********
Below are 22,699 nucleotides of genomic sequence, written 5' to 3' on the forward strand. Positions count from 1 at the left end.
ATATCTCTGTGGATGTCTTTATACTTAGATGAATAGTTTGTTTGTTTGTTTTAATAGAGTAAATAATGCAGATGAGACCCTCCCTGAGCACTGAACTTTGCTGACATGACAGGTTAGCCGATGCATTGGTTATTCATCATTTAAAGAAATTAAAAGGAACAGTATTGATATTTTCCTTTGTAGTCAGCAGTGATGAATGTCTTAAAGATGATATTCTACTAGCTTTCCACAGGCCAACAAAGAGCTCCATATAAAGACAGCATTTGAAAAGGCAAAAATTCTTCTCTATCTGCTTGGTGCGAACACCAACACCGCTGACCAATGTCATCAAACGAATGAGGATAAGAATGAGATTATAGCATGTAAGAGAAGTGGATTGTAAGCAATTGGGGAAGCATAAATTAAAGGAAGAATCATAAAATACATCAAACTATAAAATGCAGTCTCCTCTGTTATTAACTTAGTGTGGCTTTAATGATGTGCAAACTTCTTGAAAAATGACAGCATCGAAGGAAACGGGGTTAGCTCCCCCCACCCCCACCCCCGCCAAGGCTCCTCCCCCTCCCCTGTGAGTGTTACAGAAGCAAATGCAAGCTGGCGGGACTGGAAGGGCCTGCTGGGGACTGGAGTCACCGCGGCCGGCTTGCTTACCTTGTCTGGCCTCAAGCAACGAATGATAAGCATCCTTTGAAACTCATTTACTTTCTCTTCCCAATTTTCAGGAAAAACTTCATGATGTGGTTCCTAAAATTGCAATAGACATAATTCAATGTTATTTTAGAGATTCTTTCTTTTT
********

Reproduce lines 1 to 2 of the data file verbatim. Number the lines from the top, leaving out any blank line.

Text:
Below are 22,699 nucleotides of genomic sequence, written 5' to 3' on the forward strand. Positions count from 1 at the left end.
ATATCTCTGTGGATGTCTTTATACTTAGATGAATAGTTTGTTTGTTTGTTTTAATAGAGTAAATAATGCAGATGAGACCCTCCCTGAGCACTGAACTTTGCTGACATGACAGGTTAGCCGATGCATTGGTTATTCATCATTTAAAGAAATTAAAAGGAACAGTATTGATATTTTCCTTTGTAGTCAGCAGTGATGAATGTCTTAAAGATGATATTCTACTAGCTTTCCACAGGCCAACAAAGAGCTCCATATAAAGACAGCATTTGAAAAGGCAAAAATTCTTCTCTATCTGCTTGGTGCGAACACCAACACCGCTGACCAATGTCATCAAACGAATGAGGATAAGAATGAGATTATAGCATGTAAGAGAAGTGGATTGTAAGCAATTGGGGAAGCATAAATTAAAGGAAGAATCATAAAATACATCAAACTATAAAATGCAGTCTCCTCTGTTATTAACTTAGTGTGGCTTTAATGATGTGCAAACTTCTTGAAAAATGACAGCATCGAAGGAAACGGGGTTAGCTCCCCCCACCCCCACCCCCGCCAAGGCTCCTCCCCCTCCCCTGTGAGTGTTACAGAAGCAAATGCAAGCTGGCGGGACTGGAAGGGCCTGCTGGGGACTGGAGTCACCGCGGCCGGCTTGCTTACCTTGTCTGGCCTCAAGCAACGAATGATAAGCATCCTTTGAAACTCATTTACTTTCTCTTCCCAATTTTCAGGAAAAACTTCATGATGTGGTTCCTAAAATTGCAATAGACATAATTCAATGTTATTTTAGAGATTCTTTCTTTTT